Monday, November 15, 2004

Night Train Reading



This was a truly awesome Bed & Breakfast in the truly awesome town of Kings Park, New York, but don't be deceived by the photo. There were no people who actually worked at this Bed and Breakfast. Never once during the two days I was there did I see any staff, maid service - nobody whatsoever - which was wonderful because all of the writers and guests for the Night Train event/reading had the place to ourselves.

(I must admit, for a brief drunken moment Saturday night, I wanted to be Keith Moon and get wild and trash every room. Why? BECAUSE I COULD! But I didn't, because I love Sue Henderson and Rusty Barnes and wanted to be invited back to Night Train events again. In fact, I was the one worried that we left a mess - dirty wine glasses, empty beer bottles, etc. and I ran around cleaning up after people went to bed, but I did not go so far as to wash all the dishes in the sink)

Also don't be deceived by the grounds. They were lovely, but not on acres as it appears in the photo and oddly enough, smack in the middle of a charming suburbanish fishing town in Long Island, surrounded by normal, residential homes.

I dug it to no end. It was the kind of inn you'd find in Europe. Eclecticly decorated with everything from antiques to oriental rugs to weird art (think a sadistic mother goose choking a chicken and I mean that literally) to our suite which had a lava lamp with little fishies in it. The main sitting room had a giant stuffed dead porcupine with its mouth open in horror, stuck to a cork board, over the entranceway. I'm guessing that's because...no forget it, I have no guesses. No guesses at all.

And ah, the suite. When we opened the always unlocked door (at no point did any of us have keys because as I said, there was no staff), the first thing that greeted us was a huge four poster bed. Behind that was a small dorm type room with two twin beds. There was a large sitting room with a fireplace and sofas and chairs and even a bookcase stocked with best sellers and a Scrabble game; and a giant kitchen with everything from a microwave to one of those old fashioned sandwich makers with which you make grilled cheese over the gas range.

The suite was on the lower level kind of, apart from the main house, which is where most everyone else stayed, so they just had bedrooms and shared a sitting room and kitchen. There were three of us in the lower "suite", which I immediately dubbed The Honeymoon Suite because of the rather large bed.

Anyway, here's the complete list of awesome people with whom I hung out, talked off their ears and listened intently while they talked off mine, and partied throughout the weekend: Sue Henderson, Ellen Meister, Pia Ehrhardt, Rusty Barnes, John Leary, John Warner, Gail Siegel, Paul Toth and cool wife Kathy, Terry Bain, Joe Young, Jeff Landon, Tom Jackson and his lovely wife Deb, Todd Zuniga, editor of Opium, and his significant other, Amanda, who I believe will now be poetry editor of Opium (gorgeous New Yorkers who look all of about ten years old) -- plus I got to meet Ellen and Sue's husbands, both handsome, kind and charming men! (Like who didn't know they'd have THAT at home).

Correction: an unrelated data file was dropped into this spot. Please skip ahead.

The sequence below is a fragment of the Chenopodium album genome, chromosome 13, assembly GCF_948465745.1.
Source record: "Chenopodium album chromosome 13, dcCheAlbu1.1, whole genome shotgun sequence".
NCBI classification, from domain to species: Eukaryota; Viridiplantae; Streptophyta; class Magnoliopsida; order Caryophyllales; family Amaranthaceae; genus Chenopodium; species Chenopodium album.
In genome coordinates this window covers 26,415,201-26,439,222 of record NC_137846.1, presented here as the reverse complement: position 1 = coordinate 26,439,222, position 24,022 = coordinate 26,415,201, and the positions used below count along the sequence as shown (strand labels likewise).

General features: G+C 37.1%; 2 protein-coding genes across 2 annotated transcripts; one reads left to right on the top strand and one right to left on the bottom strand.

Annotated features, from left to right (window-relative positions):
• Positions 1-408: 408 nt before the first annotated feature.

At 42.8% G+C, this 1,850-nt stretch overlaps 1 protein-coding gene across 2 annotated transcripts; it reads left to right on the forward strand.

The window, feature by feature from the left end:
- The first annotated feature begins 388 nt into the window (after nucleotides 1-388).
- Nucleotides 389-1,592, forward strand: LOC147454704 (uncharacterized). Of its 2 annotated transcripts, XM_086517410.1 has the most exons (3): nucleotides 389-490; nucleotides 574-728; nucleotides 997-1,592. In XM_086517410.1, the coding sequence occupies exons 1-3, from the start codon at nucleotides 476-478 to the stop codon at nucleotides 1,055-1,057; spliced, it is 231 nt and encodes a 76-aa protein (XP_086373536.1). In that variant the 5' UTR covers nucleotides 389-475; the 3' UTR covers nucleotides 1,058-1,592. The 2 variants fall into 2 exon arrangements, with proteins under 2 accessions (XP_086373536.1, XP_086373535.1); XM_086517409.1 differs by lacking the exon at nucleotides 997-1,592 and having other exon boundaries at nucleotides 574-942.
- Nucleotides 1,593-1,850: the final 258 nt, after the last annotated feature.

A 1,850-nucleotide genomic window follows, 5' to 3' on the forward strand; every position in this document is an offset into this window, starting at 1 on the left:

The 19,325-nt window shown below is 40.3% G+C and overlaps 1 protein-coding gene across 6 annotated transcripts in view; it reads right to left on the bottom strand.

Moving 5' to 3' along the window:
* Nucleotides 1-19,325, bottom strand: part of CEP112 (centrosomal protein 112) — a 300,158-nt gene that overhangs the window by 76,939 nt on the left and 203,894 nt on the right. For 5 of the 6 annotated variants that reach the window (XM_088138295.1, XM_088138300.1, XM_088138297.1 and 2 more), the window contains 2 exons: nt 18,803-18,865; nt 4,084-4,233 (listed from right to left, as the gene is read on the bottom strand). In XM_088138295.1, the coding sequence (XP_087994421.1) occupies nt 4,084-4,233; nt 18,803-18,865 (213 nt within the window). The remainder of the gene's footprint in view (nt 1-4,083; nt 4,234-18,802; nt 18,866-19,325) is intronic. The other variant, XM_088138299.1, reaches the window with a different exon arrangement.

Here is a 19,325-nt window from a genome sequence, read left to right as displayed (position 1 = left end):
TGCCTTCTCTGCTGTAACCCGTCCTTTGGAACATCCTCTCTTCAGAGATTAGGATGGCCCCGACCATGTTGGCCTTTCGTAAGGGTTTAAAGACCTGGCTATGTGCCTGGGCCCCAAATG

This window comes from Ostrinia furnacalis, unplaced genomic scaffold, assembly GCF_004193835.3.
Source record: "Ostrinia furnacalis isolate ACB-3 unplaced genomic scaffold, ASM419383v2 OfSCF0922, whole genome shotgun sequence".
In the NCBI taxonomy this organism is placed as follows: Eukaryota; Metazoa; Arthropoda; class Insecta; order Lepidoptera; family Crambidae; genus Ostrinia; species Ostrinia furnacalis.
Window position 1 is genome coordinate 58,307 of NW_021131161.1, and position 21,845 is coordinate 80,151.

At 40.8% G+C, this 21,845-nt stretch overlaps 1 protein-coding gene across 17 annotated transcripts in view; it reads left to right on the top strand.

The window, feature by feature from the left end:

The readers were just unbelievable. Sue and Pia read two powerful short stories each, Terry Bain, Paul Toth, John Leary and John Warner read excerpts from their brilliant novels and anyone reading this should immediately google them or write to me and I'll give you the links to their stuff because you should all buy their books and support them, plus, you'll be in for a real treat; then there was Jeff Landon, who lost his stories somewhere between Virginia and New York and ended up handwriting them from memory, and he was hilarious (one line in particular - he's talking about a love affair when he was sixteen and his girlfriend is begging him to "Make it last this time, baby" but of course "he never could"...and then Jeff made a side note to the audience "Oh, that is sooo not true" (and he said it in his really great southern drawl, and well, I hope I'm not forgetting anyone because the reading was so chock full of interesting people. Oh, Tom Jackson of Zoetrope and Night Train was a truly inspiring emcee for the evening. And I want to give a special shout out to John Warner, who somehow managed to keep his cool because he read at the end, just shortly prior to which a large, loud, rowdy drunk crowd showed up and basically almost drowned him out, but he continued on with poise and dignity. If it were me, I'd have stopped in the middle, turned around, and screamed SHUT THE FUCK UP ASSHOLES.

Yeah, sure. I'm such a wimp I probably would have started to cry, but he held his ground and kept reading and he deserves a trophy.

I also want to add that Sue's husband and his band provided the entertainment, and they were really cool and a lot of fun. People were actually dancing!

So yep, it was a great weekend. Networking, talking reading and writing, getting wasted...what more in life does one need?

Just one thing: Jeff Landon, baby, YOU SNORE. You snore so loud you make plaster crack. You make light bulbs break. You make ceiling tiles fall. I heard you snoring through a thick oak door with a TV on!

But you are great writer, dude, so we all forgive you.

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